The United States airline industry is in major turmoil right now. Every major airline has experienced widespread delays and cancellations at some point this year. Staffing shortages and increased demand for travel have been cited as the primary causes of the problems. While passengers are getting stranded at airports throughout the country, some areas have been affected more than others. These are the four worst airports to go through right now.
Newark Liberty Airport
Flying into New Jersey has always been a popular practice for travelers looking to avoid the busy New York airports. This used to be a shrewd move, but that may no longer be the case. Newark Liberty Airport leads the country in canceled flights at 7.9%. It also comes in fourth place for the most delayed flights at 30%. This dreadful combination makes it the worst airport in the country to go through right now.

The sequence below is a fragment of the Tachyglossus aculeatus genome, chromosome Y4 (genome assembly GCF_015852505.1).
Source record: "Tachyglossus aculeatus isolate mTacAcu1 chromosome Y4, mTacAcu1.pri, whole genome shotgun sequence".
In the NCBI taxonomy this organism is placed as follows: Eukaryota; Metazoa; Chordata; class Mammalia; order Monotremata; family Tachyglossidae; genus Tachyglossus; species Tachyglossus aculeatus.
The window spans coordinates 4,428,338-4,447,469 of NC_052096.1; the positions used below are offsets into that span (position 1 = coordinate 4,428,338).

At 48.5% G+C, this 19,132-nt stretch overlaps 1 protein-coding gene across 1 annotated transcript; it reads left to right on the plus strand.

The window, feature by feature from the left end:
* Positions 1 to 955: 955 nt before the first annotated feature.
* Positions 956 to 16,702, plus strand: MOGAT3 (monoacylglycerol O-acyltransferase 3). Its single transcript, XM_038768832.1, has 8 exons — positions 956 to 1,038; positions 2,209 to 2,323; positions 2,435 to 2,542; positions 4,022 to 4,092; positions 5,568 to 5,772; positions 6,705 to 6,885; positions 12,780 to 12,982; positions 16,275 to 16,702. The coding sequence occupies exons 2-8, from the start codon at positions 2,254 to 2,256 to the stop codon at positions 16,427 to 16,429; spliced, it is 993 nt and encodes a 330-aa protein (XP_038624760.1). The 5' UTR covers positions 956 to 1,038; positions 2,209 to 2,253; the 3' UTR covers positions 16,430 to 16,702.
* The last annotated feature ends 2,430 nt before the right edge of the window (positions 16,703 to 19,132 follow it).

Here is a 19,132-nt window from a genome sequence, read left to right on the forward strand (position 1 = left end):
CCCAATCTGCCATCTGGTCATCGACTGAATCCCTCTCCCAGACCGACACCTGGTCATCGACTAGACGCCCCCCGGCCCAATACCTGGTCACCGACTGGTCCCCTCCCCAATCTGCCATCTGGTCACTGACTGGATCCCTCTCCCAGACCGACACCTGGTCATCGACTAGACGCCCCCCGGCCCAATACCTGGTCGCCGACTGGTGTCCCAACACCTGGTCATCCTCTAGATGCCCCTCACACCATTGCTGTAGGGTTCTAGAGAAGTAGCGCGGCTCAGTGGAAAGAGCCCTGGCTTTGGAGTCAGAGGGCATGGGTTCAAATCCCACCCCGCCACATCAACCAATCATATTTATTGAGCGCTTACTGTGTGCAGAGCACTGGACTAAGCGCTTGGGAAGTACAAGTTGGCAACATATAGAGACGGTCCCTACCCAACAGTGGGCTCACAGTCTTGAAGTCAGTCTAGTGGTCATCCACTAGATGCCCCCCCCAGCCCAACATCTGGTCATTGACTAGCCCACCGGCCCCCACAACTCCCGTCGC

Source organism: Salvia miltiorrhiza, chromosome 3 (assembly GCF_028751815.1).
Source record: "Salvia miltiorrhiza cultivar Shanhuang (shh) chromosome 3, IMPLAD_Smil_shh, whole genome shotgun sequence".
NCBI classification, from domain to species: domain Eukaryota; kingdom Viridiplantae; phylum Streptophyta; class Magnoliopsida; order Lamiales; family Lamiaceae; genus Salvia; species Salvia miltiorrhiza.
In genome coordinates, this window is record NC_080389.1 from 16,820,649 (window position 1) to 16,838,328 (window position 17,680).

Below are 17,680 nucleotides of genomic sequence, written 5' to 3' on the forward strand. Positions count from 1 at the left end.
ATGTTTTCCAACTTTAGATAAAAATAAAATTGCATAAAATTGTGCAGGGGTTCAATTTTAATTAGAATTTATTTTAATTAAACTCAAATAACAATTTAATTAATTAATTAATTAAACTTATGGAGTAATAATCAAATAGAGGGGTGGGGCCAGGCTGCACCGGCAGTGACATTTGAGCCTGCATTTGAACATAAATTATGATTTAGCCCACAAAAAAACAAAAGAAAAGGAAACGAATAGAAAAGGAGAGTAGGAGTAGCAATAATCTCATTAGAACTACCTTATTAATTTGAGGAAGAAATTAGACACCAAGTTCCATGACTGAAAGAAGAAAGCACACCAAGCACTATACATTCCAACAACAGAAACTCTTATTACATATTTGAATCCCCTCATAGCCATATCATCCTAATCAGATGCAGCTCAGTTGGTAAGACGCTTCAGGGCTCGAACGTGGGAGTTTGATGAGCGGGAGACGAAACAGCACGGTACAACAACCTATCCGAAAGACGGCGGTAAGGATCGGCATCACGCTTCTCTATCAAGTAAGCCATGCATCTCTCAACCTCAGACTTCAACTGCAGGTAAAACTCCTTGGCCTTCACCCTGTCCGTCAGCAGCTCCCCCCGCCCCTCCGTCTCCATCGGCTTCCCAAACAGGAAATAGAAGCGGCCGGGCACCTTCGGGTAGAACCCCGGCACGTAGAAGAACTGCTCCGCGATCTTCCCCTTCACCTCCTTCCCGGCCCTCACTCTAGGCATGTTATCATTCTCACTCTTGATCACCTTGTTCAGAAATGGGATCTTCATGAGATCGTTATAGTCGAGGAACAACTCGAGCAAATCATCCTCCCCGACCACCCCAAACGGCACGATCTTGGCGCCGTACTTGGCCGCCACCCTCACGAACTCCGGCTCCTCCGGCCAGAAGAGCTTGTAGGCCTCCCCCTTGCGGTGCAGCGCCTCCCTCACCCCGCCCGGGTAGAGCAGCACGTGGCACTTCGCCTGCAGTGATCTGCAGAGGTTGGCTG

John F. Kennedy Airport
Things do not get much better for travelers flying directly into New York. John F. Kennedy Airport ranks ninth in the country for the most cancellations, with a cancellation rate of 3.5%. There is also a very good chance your flight will get delayed when traveling through this airport in Queens. A total of 31.1% of its recent flights have been hit with some sort of delay, which ranks as the third-worst in the US.
Chicago Midway Airport
You will not be able to escape airline problems when traveling through the heartland of the United States. Chicago Midway Airport has been forced to delay 36% of its departing flights. This ranks as the worst rate in the entire country. The one silver lining is Chicago Midway has a relatively low flight cancellation rate when compared to other busy airports in the country.
Charlotte Douglas Airport
The airport serving the largest city in North Carolina has been hit with a rash of issues lately. Charlotte Douglas Airport is the only airport outside of the New York metropolitan area to rank in the top 10 for the most flight delays and cancellations. It has delayed 27.8% of its flights and canceled 3.4% of them.